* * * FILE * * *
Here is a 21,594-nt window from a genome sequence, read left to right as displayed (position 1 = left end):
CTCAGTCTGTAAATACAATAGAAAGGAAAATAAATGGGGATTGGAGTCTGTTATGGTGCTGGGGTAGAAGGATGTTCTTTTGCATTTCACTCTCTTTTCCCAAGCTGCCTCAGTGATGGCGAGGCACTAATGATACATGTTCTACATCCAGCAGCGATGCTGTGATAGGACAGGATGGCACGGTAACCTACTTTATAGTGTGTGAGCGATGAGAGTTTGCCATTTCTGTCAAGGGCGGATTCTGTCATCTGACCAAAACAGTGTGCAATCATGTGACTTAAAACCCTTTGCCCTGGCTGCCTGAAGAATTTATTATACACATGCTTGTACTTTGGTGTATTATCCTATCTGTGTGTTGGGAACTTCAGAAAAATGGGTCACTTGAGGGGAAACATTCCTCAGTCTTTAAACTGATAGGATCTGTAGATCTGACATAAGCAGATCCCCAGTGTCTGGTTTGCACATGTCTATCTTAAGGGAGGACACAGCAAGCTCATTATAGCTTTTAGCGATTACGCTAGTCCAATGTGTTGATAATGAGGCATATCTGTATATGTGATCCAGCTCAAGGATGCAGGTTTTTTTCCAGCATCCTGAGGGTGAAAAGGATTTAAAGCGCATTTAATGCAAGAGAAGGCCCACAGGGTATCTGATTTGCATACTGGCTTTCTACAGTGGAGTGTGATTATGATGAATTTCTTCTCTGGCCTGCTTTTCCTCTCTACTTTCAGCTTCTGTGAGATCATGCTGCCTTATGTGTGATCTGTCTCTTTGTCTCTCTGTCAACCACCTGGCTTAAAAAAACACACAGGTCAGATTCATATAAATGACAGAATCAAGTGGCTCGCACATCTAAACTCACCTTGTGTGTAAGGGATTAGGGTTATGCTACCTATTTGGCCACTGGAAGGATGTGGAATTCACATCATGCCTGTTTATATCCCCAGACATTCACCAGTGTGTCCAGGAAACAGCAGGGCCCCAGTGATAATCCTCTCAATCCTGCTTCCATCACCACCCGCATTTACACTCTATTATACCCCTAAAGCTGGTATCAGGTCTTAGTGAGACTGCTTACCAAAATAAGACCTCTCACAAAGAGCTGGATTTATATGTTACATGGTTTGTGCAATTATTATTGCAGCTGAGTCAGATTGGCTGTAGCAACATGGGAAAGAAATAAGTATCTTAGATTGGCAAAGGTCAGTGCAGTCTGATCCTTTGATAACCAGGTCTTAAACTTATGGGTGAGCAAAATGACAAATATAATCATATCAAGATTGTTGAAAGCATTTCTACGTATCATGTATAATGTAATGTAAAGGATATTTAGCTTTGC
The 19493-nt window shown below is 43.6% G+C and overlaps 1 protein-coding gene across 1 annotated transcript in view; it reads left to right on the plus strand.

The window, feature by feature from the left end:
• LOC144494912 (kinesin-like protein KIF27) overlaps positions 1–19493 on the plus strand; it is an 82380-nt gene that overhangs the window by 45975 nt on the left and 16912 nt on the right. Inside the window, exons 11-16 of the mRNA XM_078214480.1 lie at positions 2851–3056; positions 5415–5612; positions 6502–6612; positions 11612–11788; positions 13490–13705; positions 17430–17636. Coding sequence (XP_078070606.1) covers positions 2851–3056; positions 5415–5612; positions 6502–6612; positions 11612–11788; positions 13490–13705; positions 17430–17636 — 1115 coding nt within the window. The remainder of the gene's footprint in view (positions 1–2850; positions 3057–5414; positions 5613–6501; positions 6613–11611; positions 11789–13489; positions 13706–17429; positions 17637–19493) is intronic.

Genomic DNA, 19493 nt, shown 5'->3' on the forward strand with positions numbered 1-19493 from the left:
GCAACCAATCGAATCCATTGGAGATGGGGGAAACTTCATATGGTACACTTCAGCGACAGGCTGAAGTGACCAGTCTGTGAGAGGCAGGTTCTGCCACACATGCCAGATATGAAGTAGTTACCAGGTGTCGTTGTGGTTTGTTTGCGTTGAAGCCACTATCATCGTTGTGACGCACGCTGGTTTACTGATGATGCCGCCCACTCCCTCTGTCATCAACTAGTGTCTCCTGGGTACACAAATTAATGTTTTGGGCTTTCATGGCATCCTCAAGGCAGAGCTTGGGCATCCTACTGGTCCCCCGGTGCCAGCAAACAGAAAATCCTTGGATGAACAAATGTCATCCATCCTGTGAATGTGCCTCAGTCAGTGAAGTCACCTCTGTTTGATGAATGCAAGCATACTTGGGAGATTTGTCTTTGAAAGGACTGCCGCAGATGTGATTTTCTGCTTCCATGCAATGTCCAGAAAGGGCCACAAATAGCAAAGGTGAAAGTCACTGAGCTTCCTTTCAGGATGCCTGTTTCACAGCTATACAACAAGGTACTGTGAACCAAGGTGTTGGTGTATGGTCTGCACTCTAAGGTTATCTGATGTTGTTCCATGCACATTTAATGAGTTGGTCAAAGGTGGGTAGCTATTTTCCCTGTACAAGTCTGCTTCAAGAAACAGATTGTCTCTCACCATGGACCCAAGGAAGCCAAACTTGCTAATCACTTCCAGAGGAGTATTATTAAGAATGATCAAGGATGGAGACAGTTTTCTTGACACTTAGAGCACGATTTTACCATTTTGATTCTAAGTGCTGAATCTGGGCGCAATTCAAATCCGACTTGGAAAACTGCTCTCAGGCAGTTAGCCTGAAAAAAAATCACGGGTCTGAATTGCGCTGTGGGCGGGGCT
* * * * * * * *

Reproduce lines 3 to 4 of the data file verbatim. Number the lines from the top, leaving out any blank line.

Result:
The 19493-nt window shown below is 43.6% G+C and overlaps 1 protein-coding gene across 1 annotated transcript in view; it reads left to right on the plus strand.

The window, feature by feature from the left end: